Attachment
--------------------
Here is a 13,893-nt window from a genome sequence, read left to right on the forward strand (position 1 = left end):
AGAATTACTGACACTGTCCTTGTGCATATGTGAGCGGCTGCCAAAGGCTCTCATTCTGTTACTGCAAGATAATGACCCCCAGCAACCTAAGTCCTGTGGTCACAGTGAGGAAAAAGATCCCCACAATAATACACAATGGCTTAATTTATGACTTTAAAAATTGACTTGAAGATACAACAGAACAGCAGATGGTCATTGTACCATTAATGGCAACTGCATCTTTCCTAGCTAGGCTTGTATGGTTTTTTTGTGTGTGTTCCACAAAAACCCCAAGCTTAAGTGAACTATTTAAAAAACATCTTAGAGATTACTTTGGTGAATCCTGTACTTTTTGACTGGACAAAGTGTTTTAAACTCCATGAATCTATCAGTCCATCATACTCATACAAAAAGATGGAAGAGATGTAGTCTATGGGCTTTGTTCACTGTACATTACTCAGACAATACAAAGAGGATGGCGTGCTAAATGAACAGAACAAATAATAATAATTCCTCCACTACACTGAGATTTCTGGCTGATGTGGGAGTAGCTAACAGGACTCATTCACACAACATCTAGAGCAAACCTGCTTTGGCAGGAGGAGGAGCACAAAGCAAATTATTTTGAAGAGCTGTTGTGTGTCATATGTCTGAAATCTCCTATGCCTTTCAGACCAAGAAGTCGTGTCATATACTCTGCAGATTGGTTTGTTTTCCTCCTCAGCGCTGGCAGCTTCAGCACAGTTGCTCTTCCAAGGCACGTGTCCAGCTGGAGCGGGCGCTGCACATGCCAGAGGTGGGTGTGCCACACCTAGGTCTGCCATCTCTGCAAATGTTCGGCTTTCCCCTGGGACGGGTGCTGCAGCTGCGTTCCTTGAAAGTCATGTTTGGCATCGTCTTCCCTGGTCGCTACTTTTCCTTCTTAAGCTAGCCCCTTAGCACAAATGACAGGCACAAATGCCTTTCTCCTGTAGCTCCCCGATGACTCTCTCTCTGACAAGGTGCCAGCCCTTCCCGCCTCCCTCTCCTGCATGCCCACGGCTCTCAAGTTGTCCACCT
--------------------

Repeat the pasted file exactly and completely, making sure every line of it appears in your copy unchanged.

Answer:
Here is a 13,893-nt window from a genome sequence, read left to right on the forward strand (position 1 = left end):
AGAATTACTGACACTGTCCTTGTGCATATGTGAGCGGCTGCCAAAGGCTCTCATTCTGTTACTGCAAGATAATGACCCCCAGCAACCTAAGTCCTGTGGTCACAGTGAGGAAAAAGATCCCCACAATAATACACAATGGCTTAATTTATGACTTTAAAAATTGACTTGAAGATACAACAGAACAGCAGATGGTCATTGTACCATTAATGGCAACTGCATCTTTCCTAGCTAGGCTTGTATGGTTTTTTTGTGTGTGTTCCACAAAAACCCCAAGCTTAAGTGAACTATTTAAAAAACATCTTAGAGATTACTTTGGTGAATCCTGTACTTTTTGACTGGACAAAGTGTTTTAAACTCCATGAATCTATCAGTCCATCATACTCATACAAAAAGATGGAAGAGATGTAGTCTATGGGCTTTGTTCACTGTACATTACTCAGACAATACAAAGAGGATGGCGTGCTAAATGAACAGAACAAATAATAATAATTCCTCCACTACACTGAGATTTCTGGCTGATGTGGGAGTAGCTAACAGGACTCATTCACACAACATCTAGAGCAAACCTGCTTTGGCAGGAGGAGGAGCACAAAGCAAATTATTTTGAAGAGCTGTTGTGTGTCATATGTCTGAAATCTCCTATGCCTTTCAGACCAAGAAGTCGTGTCATATACTCTGCAGATTGGTTTGTTTTCCTCCTCAGCGCTGGCAGCTTCAGCACAGTTGCTCTTCCAAGGCACGTGTCCAGCTGGAGCGGGCGCTGCACATGCCAGAGGTGGGTGTGCCACACCTAGGTCTGCCATCTCTGCAAATGTTCGGCTTTCCCCTGGGACGGGTGCTGCAGCTGCGTTCCTTGAAAGTCATGTTTGGCATCGTCTTCCCTGGTCGCTACTTTTCCTTCTTAAGCTAGCCCCTTAGCACAAATGACAGGCACAAATGCCTTTCTCCTGTAGCTCCCCGATGACTCTCTCTCTGACAAGGTGCCAGCCCTTCCCGCCTCCCTCTCCTGCATGCCCACGGCTCTCAAGTTGTCCACCT